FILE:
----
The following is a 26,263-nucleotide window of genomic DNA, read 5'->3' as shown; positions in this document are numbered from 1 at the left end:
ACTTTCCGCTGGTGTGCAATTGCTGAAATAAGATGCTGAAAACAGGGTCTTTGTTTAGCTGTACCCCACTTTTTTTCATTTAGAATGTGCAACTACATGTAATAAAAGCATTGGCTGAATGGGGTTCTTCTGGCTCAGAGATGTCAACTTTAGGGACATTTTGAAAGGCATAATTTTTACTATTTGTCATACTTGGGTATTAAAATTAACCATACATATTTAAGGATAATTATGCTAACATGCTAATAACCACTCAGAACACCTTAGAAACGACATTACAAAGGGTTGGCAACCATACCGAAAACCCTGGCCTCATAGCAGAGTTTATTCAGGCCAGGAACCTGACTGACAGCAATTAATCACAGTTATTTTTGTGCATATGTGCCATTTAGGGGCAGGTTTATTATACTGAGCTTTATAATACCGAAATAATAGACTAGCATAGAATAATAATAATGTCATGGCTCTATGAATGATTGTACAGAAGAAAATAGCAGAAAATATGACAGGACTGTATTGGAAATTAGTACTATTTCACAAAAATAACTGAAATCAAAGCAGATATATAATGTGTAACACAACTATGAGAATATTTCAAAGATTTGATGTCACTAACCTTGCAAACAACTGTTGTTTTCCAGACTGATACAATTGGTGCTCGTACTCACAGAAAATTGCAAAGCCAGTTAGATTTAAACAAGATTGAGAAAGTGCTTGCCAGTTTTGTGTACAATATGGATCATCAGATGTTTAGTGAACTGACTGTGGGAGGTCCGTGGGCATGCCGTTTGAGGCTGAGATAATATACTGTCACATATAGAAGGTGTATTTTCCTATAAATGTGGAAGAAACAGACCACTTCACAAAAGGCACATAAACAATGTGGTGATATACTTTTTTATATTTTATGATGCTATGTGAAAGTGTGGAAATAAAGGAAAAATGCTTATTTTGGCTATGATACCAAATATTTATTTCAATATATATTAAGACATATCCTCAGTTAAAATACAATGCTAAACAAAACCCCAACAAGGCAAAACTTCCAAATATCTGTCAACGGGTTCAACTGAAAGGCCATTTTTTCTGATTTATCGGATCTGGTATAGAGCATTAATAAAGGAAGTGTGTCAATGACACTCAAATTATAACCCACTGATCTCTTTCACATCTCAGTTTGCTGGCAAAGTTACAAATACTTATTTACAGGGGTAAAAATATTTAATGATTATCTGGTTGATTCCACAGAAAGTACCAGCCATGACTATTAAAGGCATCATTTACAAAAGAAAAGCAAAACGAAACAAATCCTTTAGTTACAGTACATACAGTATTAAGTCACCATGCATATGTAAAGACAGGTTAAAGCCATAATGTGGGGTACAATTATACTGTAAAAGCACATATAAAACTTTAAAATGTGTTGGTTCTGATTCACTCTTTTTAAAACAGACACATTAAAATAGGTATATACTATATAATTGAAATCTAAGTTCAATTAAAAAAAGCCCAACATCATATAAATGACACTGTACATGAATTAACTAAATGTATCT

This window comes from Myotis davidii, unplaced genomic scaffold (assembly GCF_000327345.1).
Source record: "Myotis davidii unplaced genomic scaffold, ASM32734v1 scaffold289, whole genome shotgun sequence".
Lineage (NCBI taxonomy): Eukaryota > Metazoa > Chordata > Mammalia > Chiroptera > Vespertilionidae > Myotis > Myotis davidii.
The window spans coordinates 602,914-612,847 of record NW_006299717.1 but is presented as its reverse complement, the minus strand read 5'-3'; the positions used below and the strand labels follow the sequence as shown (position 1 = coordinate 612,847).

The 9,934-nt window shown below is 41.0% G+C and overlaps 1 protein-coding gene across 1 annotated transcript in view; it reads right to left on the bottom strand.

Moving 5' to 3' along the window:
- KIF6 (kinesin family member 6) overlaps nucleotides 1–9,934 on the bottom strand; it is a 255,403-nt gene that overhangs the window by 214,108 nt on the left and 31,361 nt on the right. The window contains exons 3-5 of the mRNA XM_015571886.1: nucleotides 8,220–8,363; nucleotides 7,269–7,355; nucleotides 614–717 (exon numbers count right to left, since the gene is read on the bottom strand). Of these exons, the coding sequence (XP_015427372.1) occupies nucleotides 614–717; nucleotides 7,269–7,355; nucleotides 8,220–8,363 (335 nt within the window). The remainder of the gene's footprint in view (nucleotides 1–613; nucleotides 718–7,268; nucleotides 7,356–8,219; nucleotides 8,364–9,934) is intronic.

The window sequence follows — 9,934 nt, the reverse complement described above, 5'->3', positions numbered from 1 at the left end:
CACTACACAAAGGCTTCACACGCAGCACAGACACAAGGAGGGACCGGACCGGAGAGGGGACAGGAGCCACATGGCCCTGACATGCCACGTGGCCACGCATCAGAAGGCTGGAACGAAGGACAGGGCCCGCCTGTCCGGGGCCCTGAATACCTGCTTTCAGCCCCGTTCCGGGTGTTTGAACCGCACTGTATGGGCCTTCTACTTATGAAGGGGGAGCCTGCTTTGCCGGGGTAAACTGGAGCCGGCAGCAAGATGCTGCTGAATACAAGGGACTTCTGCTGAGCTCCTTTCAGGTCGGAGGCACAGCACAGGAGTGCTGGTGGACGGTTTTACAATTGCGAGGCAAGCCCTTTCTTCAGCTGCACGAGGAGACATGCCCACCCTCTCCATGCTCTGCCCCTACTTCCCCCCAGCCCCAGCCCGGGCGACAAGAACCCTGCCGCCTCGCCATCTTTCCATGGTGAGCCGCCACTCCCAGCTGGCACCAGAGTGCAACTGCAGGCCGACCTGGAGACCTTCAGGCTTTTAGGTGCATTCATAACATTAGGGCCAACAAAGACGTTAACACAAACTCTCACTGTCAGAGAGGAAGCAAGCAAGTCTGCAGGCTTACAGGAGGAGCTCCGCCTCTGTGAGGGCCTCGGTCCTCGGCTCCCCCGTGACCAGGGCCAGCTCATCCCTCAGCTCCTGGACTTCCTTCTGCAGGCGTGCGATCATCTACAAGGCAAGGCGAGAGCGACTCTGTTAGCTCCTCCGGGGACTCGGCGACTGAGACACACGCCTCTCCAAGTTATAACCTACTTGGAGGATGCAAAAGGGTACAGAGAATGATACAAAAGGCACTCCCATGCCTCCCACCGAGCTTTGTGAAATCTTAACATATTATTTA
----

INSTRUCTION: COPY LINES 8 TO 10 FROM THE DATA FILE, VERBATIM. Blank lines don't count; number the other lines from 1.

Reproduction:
Moving 5' to 3' along the window:
- KIF6 (kinesin family member 6) overlaps nucleotides 1–9,934 on the bottom strand; it is a 255,403-nt gene that overhangs the window by 214,108 nt on the left and 31,361 nt on the right. The window contains exons 3-5 of the mRNA XM_015571886.1: nucleotides 8,220–8,363; nucleotides 7,269–7,355; nucleotides 614–717 (exon numbers count right to left, since the gene is read on the bottom strand). Of these exons, the coding sequence (XP_015427372.1) occupies nucleotides 614–717; nucleotides 7,269–7,355; nucleotides 8,220–8,363 (335 nt within the window). The remainder of the gene's footprint in view (nucleotides 1–613; nucleotides 718–7,268; nucleotides 7,356–8,219; nucleotides 8,364–9,934) is intronic.

The window sequence follows — 9,934 nt, the reverse complement described above, 5'->3', positions numbered from 1 at the left end: